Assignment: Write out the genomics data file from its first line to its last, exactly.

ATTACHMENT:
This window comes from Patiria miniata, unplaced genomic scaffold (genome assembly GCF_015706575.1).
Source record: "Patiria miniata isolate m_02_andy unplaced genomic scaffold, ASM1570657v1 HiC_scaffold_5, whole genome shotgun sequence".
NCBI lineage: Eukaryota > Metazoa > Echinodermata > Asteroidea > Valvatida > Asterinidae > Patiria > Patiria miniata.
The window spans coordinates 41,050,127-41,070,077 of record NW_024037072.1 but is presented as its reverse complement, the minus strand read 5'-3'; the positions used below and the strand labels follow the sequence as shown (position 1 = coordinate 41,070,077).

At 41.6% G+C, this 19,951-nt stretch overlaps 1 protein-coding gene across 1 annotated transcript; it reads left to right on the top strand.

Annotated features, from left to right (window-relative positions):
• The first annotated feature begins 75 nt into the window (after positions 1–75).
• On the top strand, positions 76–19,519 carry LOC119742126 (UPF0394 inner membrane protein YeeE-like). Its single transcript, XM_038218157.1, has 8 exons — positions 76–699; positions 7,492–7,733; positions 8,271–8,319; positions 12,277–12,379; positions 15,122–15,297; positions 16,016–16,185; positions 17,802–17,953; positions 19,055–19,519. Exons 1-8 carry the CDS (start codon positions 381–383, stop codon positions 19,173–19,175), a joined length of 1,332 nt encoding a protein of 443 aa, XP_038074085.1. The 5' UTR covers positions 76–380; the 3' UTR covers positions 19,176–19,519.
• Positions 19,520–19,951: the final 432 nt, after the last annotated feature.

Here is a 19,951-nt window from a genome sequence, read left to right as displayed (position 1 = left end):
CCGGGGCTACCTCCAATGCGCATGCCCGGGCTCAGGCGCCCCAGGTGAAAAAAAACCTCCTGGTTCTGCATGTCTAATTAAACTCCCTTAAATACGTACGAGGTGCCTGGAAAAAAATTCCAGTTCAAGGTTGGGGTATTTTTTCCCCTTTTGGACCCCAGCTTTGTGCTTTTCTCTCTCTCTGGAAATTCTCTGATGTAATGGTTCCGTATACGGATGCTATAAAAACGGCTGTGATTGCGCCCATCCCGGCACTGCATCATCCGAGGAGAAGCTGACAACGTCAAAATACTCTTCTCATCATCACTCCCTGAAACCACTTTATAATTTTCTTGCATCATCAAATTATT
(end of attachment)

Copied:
This window comes from Patiria miniata, unplaced genomic scaffold (genome assembly GCF_015706575.1).
Source record: "Patiria miniata isolate m_02_andy unplaced genomic scaffold, ASM1570657v1 HiC_scaffold_5, whole genome shotgun sequence".
NCBI lineage: Eukaryota > Metazoa > Echinodermata > Asteroidea > Valvatida > Asterinidae > Patiria > Patiria miniata.
The window spans coordinates 41,050,127-41,070,077 of record NW_024037072.1 but is presented as its reverse complement, the minus strand read 5'-3'; the positions used below and the strand labels follow the sequence as shown (position 1 = coordinate 41,070,077).

At 41.6% G+C, this 19,951-nt stretch overlaps 1 protein-coding gene across 1 annotated transcript; it reads left to right on the top strand.

Annotated features, from left to right (window-relative positions):
• The first annotated feature begins 75 nt into the window (after positions 1–75).
• On the top strand, positions 76–19,519 carry LOC119742126 (UPF0394 inner membrane protein YeeE-like). Its single transcript, XM_038218157.1, has 8 exons — positions 76–699; positions 7,492–7,733; positions 8,271–8,319; positions 12,277–12,379; positions 15,122–15,297; positions 16,016–16,185; positions 17,802–17,953; positions 19,055–19,519. Exons 1-8 carry the CDS (start codon positions 381–383, stop codon positions 19,173–19,175), a joined length of 1,332 nt encoding a protein of 443 aa, XP_038074085.1. The 5' UTR covers positions 76–380; the 3' UTR covers positions 19,176–19,519.
• Positions 19,520–19,951: the final 432 nt, after the last annotated feature.

Here is a 19,951-nt window from a genome sequence, read left to right as displayed (position 1 = left end):
CCGGGGCTACCTCCAATGCGCATGCCCGGGCTCAGGCGCCCCAGGTGAAAAAAAACCTCCTGGTTCTGCATGTCTAATTAAACTCCCTTAAATACGTACGAGGTGCCTGGAAAAAAATTCCAGTTCAAGGTTGGGGTATTTTTTCCCCTTTTGGACCCCAGCTTTGTGCTTTTCTCTCTCTCTGGAAATTCTCTGATGTAATGGTTCCGTATACGGATGCTATAAAAACGGCTGTGATTGCGCCCATCCCGGCACTGCATCATCCGAGGAGAAGCTGACAACGTCAAAATACTCTTCTCATCATCACTCCCTGAAACCACTTTATAATTTTCTTGCATCATCAAATTATT